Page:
‘Most complete dinosaur’ in a century unearthed in the Isle of Wight

A new species of plant-eating dinosaur that was as big as a male American bison roamed the Isle of Wight around 125 million years ago, analysis suggests.

The specimen, unearthed in the cliffs of Compton Bay, represents the most complete dinosaur discovered in the UK in a century with 149 bones in total, researchers said.

Comptonatus chasei, named after late fossil hunter Nick Chase and the place where it was found, would have been a hefty dinosaur, weighing as much as an African elephant.

It belongs to a group of herbivorous dinosaurs known as iguanodontians, large, bulky creatures often described the “cows of the Cretaceous period (145-66 million years ago)” by palaeontologists.

Jeremy Lockwood, a PhD student at the University of Portsmouth, said: “This animal would have been around a tonne (1,000kg), about as big as a large male American bison.

PhD student Jeremy Lockwood at the excavation site in the cliffs of Compton Bay
PhD student Jeremy Lockwood at the excavation site in the cliffs of Compton Bay (University of Portsmouth)

“Evidence from fossil footprints found nearby shows it was likely to be a herding animal, so possibly large herds of these heavy dinosaurs may have been thundering around if spooked by predators on the floodplains over 120 million years ago.”

For the study, published in the the Journal of Systematic Palaeontology, the researchers analysed every part of the fossil, including skull, teeth, spine and leg bones as well as a pubic hip bone “about the size of a dinner plate”.

Mr Lockwood said it is unclear why this hip bone, found at the base of the abdomen, was so big, but added: “It (the bone) was probably for muscle attachments, which might mean its mode of locomotion was a bit different, or it could have been to support the stomach contents more effectively, or even have been involved in how the animal breathed, but all of these theories are somewhat speculative.”

When Comptonatus was first discovered, the specimen was thought to be different type of dinosaur called Mantellisaurus, three-toed plant-eaters that lived in Britain more than 120 million years ago.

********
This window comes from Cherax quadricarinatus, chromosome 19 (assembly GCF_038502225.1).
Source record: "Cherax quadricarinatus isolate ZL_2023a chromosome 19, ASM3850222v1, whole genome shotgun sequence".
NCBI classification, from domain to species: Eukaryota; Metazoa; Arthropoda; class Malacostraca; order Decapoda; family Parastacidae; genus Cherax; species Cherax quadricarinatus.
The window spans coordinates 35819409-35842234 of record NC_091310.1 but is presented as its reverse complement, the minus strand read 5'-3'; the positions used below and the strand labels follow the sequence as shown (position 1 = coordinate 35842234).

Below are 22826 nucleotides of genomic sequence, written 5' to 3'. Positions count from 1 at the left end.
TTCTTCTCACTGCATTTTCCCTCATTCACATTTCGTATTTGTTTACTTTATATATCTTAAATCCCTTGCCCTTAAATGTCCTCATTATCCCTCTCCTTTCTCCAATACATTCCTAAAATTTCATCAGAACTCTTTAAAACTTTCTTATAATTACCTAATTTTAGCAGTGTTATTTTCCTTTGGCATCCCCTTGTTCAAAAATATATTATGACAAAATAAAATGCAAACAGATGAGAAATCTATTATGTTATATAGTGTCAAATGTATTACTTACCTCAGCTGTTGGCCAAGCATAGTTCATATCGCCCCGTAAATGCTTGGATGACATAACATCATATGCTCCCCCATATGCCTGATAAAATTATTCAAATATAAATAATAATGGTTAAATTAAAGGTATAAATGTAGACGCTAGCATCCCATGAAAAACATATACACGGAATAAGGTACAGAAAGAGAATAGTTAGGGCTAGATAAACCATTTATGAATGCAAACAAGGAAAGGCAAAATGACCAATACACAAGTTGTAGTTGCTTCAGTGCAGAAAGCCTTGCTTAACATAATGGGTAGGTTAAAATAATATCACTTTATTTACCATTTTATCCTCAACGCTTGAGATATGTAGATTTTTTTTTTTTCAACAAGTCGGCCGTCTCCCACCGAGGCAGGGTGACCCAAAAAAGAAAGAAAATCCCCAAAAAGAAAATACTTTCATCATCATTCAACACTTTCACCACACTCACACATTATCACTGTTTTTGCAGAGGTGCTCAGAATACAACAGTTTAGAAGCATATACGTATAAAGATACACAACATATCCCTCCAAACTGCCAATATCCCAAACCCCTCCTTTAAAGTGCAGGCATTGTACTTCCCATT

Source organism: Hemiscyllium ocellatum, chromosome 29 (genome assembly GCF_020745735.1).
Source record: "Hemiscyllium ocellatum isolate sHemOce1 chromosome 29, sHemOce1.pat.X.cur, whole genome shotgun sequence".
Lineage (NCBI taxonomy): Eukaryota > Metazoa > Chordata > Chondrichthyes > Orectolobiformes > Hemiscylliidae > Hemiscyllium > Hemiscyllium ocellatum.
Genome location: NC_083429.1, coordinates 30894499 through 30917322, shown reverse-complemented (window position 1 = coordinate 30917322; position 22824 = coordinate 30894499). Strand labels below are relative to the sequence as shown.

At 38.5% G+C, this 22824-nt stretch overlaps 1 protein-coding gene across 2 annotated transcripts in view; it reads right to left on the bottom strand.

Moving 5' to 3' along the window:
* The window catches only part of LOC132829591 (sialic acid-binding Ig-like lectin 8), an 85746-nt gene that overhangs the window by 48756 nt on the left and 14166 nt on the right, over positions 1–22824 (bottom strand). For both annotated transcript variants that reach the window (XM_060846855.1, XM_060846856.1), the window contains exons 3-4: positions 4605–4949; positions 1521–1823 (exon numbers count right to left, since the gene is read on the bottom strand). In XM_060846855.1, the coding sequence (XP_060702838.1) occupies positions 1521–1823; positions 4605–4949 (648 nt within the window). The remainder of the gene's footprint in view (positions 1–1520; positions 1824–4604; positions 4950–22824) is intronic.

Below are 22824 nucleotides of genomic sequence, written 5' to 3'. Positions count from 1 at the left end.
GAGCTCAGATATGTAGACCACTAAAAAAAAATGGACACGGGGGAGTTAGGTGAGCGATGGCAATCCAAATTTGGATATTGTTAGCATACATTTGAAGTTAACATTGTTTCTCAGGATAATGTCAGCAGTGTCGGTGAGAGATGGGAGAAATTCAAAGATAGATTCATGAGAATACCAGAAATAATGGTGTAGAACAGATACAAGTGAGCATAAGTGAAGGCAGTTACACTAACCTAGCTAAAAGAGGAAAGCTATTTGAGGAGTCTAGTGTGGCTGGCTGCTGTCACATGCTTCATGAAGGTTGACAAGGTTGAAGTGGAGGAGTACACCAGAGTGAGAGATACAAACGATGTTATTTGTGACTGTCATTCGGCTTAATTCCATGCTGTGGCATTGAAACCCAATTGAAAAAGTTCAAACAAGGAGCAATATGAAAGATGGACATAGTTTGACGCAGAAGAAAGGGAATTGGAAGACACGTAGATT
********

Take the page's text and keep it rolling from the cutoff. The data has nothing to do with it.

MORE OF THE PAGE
But Mr Lockwood said Comptonatus differed from Mantellisaurus because of the “unique features in its skull, teeth and other parts of its body”.

He said: “Its lower jaw has a straight bottom edge, whereas most iguanodontians have a jaw that curves downwards.”

Dr Susannah Maidment, senior researcher and palaeontologist at the Natural History Museum, said Comptonatus demonstrates fast rates of evolution in iguandontian dinosaurs during that time period.

The work could help researchers understand how ecosystems recovered after an extinction event at the end of the Jurassic Period (200-149 million years ago), she added.

The foot bones of Comptonatus chasei
The foot bones of Comptonatus chasei (University of Portsmouth)

Comptonatus was first discovered in 2013 by Mr Chase, who died of cancer just before the Covid-19 pandemic.

However, because the dinosaur fossil was almost complete, it took Mr Lockwood and his colleagues several years before the specimen could be prepared for analysis.

He said: “I began looking at the specimen six years ago and described it as part of my PhD thesis, which took five years.

“So it was quite a long journey from finding to publication.”

Paying tribute to Mr Chase, Mr Lockwood, who is a retired GP, said: “Nick had a phenomenal nose for finding dinosaur bones.”

The late Nick Chase who discovered the Comptonatus chasei specimen in 2013
The late Nick Chase who discovered the Comptonatus chasei specimen in 2013 (University of Portsmouth)

He added: “He collected fossils daily in all weathers and donated them to museums.

“I was hoping we’d spend our dotage collecting together as we were of similar ages, but sadly that wasn’t to be the case.

“Despite his many wonderful discoveries over the years, including the most complete Iguanodon skull ever found in Britain, this is the first dinosaur to be named after him.”

Eight extinct species from the Isle of Wight have been named in the last five years.

Mr Lockwood said the latest “remarkable find” shows the Isle of Wight and nearby areas may have once had “one of the world’s most diverse ecosystems”.